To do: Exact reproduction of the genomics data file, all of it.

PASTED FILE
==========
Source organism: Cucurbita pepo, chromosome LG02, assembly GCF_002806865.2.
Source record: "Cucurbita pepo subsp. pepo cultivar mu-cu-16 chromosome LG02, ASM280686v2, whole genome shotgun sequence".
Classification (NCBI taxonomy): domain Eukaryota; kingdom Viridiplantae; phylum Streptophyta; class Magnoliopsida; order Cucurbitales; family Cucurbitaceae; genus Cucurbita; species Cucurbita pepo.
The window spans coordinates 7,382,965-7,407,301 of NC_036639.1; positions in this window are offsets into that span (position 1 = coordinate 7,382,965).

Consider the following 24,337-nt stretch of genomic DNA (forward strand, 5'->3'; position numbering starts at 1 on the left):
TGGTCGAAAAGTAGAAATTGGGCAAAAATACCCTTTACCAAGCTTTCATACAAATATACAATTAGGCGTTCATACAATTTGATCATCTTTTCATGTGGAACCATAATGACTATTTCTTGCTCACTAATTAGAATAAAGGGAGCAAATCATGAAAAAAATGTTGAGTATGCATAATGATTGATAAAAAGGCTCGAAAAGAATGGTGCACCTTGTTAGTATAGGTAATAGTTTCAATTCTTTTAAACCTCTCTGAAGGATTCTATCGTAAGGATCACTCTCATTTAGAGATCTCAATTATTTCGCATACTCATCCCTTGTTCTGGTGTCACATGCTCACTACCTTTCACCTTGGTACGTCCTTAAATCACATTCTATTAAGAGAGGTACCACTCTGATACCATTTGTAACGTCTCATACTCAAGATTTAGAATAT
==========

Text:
Source organism: Cucurbita pepo, chromosome LG02, assembly GCF_002806865.2.
Source record: "Cucurbita pepo subsp. pepo cultivar mu-cu-16 chromosome LG02, ASM280686v2, whole genome shotgun sequence".
Classification (NCBI taxonomy): domain Eukaryota; kingdom Viridiplantae; phylum Streptophyta; class Magnoliopsida; order Cucurbitales; family Cucurbitaceae; genus Cucurbita; species Cucurbita pepo.
The window spans coordinates 7,382,965-7,407,301 of NC_036639.1; positions in this window are offsets into that span (position 1 = coordinate 7,382,965).

Consider the following 24,337-nt stretch of genomic DNA (forward strand, 5'->3'; position numbering starts at 1 on the left):
TGGTCGAAAAGTAGAAATTGGGCAAAAATACCCTTTACCAAGCTTTCATACAAATATACAATTAGGCGTTCATACAATTTGATCATCTTTTCATGTGGAACCATAATGACTATTTCTTGCTCACTAATTAGAATAAAGGGAGCAAATCATGAAAAAAATGTTGAGTATGCATAATGATTGATAAAAAGGCTCGAAAAGAATGGTGCACCTTGTTAGTATAGGTAATAGTTTCAATTCTTTTAAACCTCTCTGAAGGATTCTATCGTAAGGATCACTCTCATTTAGAGATCTCAATTATTTCGCATACTCATCCCTTGTTCTGGTGTCACATGCTCACTACCTTTCACCTTGGTACGTCCTTAAATCACATTCTATTAAGAGAGGTACCACTCTGATACCATTTGTAACGTCTCATACTCAAGATTTAGAATAT